Call it an eyesore or a landmark of North Waco, but time is running out for the abandoned 25th Street Theatre.

The city of Waco’s legal department is preparing to take the 68-year-old theater’s owners to court to make them tear it down.

The art deco-style theater has been unoccupied since 1993 and has only deteriorated since the city tagged it as unsafe in 2001. City officials say the building is structurally unsound, some of the roof has collapsed and mold covers the inside.

“It’s horrible,” city code enforcement supervisor Robert Pirelo said. “It’s beyond a doubt infeasible to repair.”

Following a closed-door discussion with the Waco City Council this week, the city attorney’s office is gearing up for a nuisance abatement lawsuit under Chapter 54 of the Texas Property Code, though nothing has yet been filed.

The city could ask a judge to order the owners to bring the building up to code or demolish it, City Attorney Jennifer Richie said. But she said the building appears to be too far gone to bring up to code.

The city has inspected the building and sent code violation notices to the owners as recently as Feb. 18, but it has received no response, Pirelo said. The owner is listed as the estate of Richard Olsen, which has a Clifton address. No one representing the owners could be tracked down for this story.

Some neighborhood leaders are exploring possibilities for rescuing the theater, which is part of the landscape of North Waco.

Sanger-Heights Neighborhood Association president Fernando Arroyo said the group’s board would discuss the theater’s future at a Thursday meeting.

“I would love to see it become a place that’s thriving and that’s a destination point, something that could bring back some of the nostalgia but also move it into the new era of neighborliness,” he said.

Arroyo said the cost of renovating the building may turn out to be “prohibitive,” but local entrepreneurs might find a way to salvage at least some of it.

He already has talked to Raul Vallejo, a 29-year-old businessman who recently renovated several derelict nightclub buildings on North 25th Street, turning them into an ice cream parlor, tortilleria and barber shop.

Vallejo, who also runs Vallejo Car Sales and Used Tires on North 25th Street, said he would be interested in buying the property and creating a new business there.

“I’d take it on,” he said. “If I could get hold of it, I would rebuild it. That would be an achievement that would last a lifetime.”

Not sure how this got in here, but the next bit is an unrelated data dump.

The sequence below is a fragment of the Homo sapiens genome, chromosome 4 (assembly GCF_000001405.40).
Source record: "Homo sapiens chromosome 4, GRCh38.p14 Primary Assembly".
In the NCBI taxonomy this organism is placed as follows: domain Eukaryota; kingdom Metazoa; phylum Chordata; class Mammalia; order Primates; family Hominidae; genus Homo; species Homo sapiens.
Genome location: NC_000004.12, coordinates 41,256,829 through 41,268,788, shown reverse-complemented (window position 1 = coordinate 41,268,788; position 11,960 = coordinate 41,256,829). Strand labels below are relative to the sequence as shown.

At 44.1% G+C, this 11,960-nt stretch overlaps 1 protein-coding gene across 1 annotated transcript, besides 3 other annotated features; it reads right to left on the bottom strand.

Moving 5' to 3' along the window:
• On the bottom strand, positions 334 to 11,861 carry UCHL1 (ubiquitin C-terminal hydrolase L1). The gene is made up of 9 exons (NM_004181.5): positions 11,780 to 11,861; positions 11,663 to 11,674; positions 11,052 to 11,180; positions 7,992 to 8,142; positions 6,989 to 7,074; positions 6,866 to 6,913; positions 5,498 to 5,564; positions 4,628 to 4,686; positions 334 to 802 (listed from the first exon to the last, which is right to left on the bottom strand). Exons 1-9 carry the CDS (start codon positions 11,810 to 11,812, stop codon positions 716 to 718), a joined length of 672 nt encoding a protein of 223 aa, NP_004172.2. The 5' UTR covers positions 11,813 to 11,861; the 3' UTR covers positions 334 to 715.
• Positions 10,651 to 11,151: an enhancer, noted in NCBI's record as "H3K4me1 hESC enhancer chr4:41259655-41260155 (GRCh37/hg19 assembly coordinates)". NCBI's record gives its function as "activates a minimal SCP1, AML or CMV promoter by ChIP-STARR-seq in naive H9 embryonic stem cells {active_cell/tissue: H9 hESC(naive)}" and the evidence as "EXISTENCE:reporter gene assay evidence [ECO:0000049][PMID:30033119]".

Vallejo said he would like to tear down most of the building but salvage the tall facade and the green neon sign that loom over 25th Street. He said he would be interested in building a “family event center” for the Hispanic market, hosting wedding receptions, quinceaneras and other functions.

Vallejo said his idea might cost up to $2 million, and he doesn’t have the money to do it by himself. But he said it’s worth a try, if only to save a neighborhood landmark.

He said the market is strong for businesses along North 25th Street catering to North Waco’s growing Hispanic population. “When a business opens here, it doesn’t close,” he said.

The 780-seat theater was advertised as “Waco’s first suburban theater” when Interstate Theaters opened it in November 1945. It offered air-conditioned comfort and murals of Roman charioteers inside, and for decades it showed first-run movies, including “Star Wars.”

1982 closure

After years of neighborhood decline and suburban competition, the theater closed in 1982. Richard Olsen and Richard Keiffer bought and renovated the building in 1986 and created a popular nightclub, but it closed after Olsen was murdered in Dallas in 1993.

Pirelo, the code enforcement official, said he recalls going to the theater as a child in the 1970s and ’80s to see movies, including a “Planet of the Apes” marathon. He said it’s a shame to lose a part of Waco’s movie theater history, but he considers it unrealistic to try to save it.

Pirelo estimated that the abatement and demolition of the building would cost $200,000, though he still doesn’t know whether it would be safe for asbestos abatement workers to go inside the building.

“I would not go into the theater area,” he said. “I’d consider it too dangerous. I’m pretty bold, but there’s no need to take an unnecessary risk.”

Chris McGowan, urban development director for the Greater Waco Chamber of Commerce, agreed that the 25th Street Theatre is part of North Waco’s visual character.

“Those are the types of things that define a neighborhood,” he said. “I hope we can figure out a way to save it, but when a building sits that long, it’s pretty tough to do.”

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